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JSC should reevaluate itself over Justice Ojwang case

Adeoye Adeola

Aug. 13, 2019

Once upon a time, the Dog sued the Sheep for a debt, of which the Vulture and the Wolf were to be judges. The judges, without debating long upon the matter, or requesting for sufficient evidence against the Sheep, gave sentence for the plaintiff; who immediately tore the poor Sheep in pieces, and divided the spoil with the unjust judges.
This is a simple story of someone who treacherously persecutes and destroys innocent people. And the question on most of our minds is whether this is what the Judicial Service Commission has turned into.
The cardinal rule of justice administration is espoused in the Latin maxim that states “audi alteram partem”, which means nobody shall be condemned unheard. This is the bedrock of justice: That a person has a chance to face their accuser and explain their side of the story either in person or through a legal representative.
But recently, we saw the Judicial Service Commission break this cardinal rule and in the process, wasted taxpayers’ money in a tribunal that cleared Justice Jackton Ojwang of any wrongdoing.
For context, Nelson Oduor Onyango and others forwarded a complaint to the JSC against Justice Ojwang in March 2016. It was alleged that Migori Governor Okoth Obado had constructed a road for the Judge to his house as a form of bribery.
The JSC summoned Justice Ojwang to appear before it but the judge opted for an allowed path in the law of appointing a counsel to represent him. Instead of listening to the counsel, the JSC turned him away and referred the matter to the President to form a tribunal to investigate Justice Ojwang.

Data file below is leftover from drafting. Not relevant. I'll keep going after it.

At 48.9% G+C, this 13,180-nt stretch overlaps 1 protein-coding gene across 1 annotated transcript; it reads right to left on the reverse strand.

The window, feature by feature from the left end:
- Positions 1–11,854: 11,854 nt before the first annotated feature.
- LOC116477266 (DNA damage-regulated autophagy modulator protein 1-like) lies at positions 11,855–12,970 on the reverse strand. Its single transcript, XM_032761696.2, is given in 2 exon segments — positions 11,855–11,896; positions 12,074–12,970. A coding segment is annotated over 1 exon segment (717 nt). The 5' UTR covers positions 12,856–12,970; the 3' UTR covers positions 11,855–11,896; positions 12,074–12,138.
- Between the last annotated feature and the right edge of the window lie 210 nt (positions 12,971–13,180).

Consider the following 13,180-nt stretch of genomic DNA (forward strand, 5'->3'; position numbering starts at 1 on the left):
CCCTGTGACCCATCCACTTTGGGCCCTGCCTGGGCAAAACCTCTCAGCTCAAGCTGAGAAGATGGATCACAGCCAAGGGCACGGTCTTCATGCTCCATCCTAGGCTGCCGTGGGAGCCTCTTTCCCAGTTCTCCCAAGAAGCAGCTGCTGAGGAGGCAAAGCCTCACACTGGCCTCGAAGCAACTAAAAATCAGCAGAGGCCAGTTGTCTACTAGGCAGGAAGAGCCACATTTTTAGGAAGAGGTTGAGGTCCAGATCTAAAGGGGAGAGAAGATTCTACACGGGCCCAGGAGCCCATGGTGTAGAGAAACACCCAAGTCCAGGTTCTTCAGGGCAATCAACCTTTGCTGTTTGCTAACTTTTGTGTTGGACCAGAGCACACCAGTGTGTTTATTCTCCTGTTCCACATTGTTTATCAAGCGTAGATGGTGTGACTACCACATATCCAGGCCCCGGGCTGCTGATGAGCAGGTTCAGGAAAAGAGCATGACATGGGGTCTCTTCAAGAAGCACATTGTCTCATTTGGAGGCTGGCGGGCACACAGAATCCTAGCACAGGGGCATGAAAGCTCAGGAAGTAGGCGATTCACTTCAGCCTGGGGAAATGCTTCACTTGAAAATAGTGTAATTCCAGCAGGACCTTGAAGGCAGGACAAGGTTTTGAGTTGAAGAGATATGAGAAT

This tribunal has since established that Justice Ojwang was innocent of all the allegations made against him. It is clear that the JSC, in this case, acted as the prosecutor, judge and executioner by refusing to accommodate Justice Ojwang’s right to be represented by counsel.
One wonders how many other decisions of the JSC have been executed in a similar manner. JSC is not just any other body – it is the central pillar of our judicial system and should uphold the right of any accused to fair trial and fair representation.
Two of the JSC members are colleagues of the honourable judge at the Supreme Court and all its members are equally learned and experienced. It's, therefore, a travesty of justice that such esteemed persons would rely on conjectures, suppositions, and innuendos to ask the President form a tribunal to investigate the judge.
Public confidence in the JSC has been dwindling fast and this case just underscores this feeling among Kenyans. By refusing to accept his choice of representation, the JSC can only be said to have been seeking a replay of the humiliation the Judge went through during his infamous interviews for the position of Chief Justice.
In fact, one would rightly deduce that the JSC based its decision on a very weak premise where it is now a crime for two prominent people to know each other and be neighbours. Other than this fact, nothing concrete was adduced to show that this relationship between the governor and the judge has influenced the building of the road.
In any event, it’s not clear why the complaint, which was forwarded to the Commission in March 2016, was prosecuted in March 2019. Such inordinate delay was not explained and goes against the cornerstone of expeditiousness in dealing with judicial matters.
The JSC must be in the forefront of safeguarding the Constitution as this process has not only failed to follow procedure but also denied Justice Ojwang his rights besides tarnishing his name.
It would appear that the process was a show of bravado by the commission, which has now been deflated by the Visram led tribunal, and rightly so!
Kenyan’s look forward to seeing Justice Ojwang on the bench!
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